'White Boy' Rick Wershe discusses first things he'll do if granted parole after 29 years

Parole board to vote on Wershe's release after his nearly 30 years behind bars

Prosecutors fought to keep Wershe behind bars.
Prosecutors fought to keep Wershe behind bars.

DETROIT – Many people don't like to wait a few extra hours when a flight is delayed, or an entire week for the next episode of their favorite television show. But Richard Wershe has had to wait nearly 30 years for a chance to get out of prison and spend the rest of his life doing what he wants.

So what would he do first?

"The first thing, one of the first things I want to do, is I want to go visit my grandmother and grandfather's grave," Wershe said. "I'll tell them that I made it out of here, and, you know, then I want to go visit my buddy Steve's grave and leave him something on his grave."

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He said he wants to try to get back to whatever normalcy he can in his life.

"I'd be elated to get what's left of my life back and be able to go and spend time with my family and friends," Wershe said.

Commonly known as "White Boy" Rick, Wershe was thrown behind bars after he was caught May 22, 1987, with 8 kilos of cocaine and a bag of cash. He was pulled over by police and ran into his grandmother's house.

Police said Wershe was carrying two bags, one filled with money, one filled with drugs. He was arrested and sentenced to life in prison.

On June 8, Wershe was granted a parole board hearing for the first time since 2003, when he was denied parole despite helping the FBI arrest several corrupt police officers.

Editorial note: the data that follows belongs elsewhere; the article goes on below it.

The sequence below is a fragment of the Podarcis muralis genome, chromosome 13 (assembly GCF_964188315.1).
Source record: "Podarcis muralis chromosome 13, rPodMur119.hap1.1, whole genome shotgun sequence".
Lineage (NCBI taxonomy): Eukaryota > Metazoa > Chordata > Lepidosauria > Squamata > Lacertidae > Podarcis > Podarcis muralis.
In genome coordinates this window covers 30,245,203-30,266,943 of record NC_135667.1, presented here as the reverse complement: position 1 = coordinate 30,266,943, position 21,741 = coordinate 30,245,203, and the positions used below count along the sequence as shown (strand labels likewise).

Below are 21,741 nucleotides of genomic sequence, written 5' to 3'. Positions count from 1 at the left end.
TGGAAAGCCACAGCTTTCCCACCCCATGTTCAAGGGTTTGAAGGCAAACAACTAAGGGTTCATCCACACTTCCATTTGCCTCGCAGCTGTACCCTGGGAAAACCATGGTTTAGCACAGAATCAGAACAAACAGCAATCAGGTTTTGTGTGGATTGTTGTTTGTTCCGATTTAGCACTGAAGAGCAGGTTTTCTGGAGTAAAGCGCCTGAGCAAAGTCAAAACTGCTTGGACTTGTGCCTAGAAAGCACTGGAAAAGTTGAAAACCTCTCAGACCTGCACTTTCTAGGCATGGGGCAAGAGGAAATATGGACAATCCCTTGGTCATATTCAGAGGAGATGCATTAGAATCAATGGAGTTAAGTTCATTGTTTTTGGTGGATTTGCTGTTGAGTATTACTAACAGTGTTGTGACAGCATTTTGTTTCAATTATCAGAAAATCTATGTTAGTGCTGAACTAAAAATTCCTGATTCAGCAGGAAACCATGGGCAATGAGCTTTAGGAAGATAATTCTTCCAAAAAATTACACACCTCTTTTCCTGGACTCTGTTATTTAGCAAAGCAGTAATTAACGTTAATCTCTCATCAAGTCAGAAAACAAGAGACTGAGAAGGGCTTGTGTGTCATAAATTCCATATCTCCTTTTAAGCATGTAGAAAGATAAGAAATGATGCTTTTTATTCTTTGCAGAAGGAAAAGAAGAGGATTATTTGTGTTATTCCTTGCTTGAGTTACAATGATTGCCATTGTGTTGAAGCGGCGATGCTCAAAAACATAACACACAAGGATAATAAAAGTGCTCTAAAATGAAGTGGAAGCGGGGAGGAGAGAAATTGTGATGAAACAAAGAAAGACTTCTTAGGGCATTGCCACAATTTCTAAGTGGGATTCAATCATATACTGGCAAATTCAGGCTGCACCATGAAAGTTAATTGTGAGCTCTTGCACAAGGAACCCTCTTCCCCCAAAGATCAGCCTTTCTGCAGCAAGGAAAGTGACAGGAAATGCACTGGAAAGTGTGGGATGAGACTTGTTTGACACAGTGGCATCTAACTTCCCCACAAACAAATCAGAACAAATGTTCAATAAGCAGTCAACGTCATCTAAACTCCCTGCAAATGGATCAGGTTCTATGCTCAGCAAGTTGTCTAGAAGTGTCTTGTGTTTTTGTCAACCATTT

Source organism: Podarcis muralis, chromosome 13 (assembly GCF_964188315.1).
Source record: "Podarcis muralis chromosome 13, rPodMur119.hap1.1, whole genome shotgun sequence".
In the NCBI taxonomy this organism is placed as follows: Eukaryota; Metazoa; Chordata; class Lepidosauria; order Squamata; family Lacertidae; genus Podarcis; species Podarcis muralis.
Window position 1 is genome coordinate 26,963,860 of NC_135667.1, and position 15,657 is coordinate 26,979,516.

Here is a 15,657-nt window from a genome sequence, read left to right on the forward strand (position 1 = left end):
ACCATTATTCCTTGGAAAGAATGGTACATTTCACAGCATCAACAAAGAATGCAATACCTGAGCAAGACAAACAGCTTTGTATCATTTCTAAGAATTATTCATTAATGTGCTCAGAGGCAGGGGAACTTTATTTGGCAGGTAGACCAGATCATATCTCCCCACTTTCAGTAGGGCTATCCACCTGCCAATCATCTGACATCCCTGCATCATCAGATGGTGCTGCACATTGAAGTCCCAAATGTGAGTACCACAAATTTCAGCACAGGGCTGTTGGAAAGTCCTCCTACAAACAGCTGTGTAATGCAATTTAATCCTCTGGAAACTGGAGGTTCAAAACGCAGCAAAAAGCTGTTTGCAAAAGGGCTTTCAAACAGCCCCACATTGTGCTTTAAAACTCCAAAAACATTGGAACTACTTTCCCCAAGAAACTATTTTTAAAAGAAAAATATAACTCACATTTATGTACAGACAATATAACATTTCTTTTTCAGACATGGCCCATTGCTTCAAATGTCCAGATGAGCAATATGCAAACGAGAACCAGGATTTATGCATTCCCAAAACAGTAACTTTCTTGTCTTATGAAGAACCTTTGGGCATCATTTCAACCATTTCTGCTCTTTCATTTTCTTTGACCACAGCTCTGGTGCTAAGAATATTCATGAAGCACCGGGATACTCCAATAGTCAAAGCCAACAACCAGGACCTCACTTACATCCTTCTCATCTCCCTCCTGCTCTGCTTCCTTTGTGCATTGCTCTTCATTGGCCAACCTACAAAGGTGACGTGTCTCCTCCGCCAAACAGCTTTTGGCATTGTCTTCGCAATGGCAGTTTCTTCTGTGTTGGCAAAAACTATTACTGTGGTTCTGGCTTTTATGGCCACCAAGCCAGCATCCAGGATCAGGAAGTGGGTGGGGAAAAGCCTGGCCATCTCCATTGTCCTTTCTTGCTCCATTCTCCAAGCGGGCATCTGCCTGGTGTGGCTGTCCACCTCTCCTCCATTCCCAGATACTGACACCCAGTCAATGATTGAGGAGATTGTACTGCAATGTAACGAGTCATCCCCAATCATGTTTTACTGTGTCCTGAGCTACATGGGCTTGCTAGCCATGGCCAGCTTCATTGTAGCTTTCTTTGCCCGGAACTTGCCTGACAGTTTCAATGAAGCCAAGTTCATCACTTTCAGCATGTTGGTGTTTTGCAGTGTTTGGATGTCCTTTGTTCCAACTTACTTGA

He came away from the latest hearing feeling "cautiously optimistic" about his chances of release.

Wershe needs six of the 10 parole board members to vote in his favor in order to secure his release. If the vote goes his way, he could be freed as early as August.

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"Keep in mind that I've been in here so long that I have a great-niece that I've never met," Wershe said. "I have five grandkids that I've never met. I'll be overwhelmed with joy."

If the parole board votes to release Wershe, he still has a legal battle with Florida ahead. He is facing 22 months in prison for a crime he committed behind bars. His attorney is asking Florida officials to change the sentence to concurrent instead of consecutive, which would mean his time in Michigan prison would count for the time owed in Florida.

"I don't want to be in prison any longer," Wershe said. "I've been in here more than enough time, but if Florida wants me, I've got to man up, and I'll go."

The parole board will announce its decision sometime Friday. Stay with Local 4 News and ClickOnDetroit.com for all the breaking updates.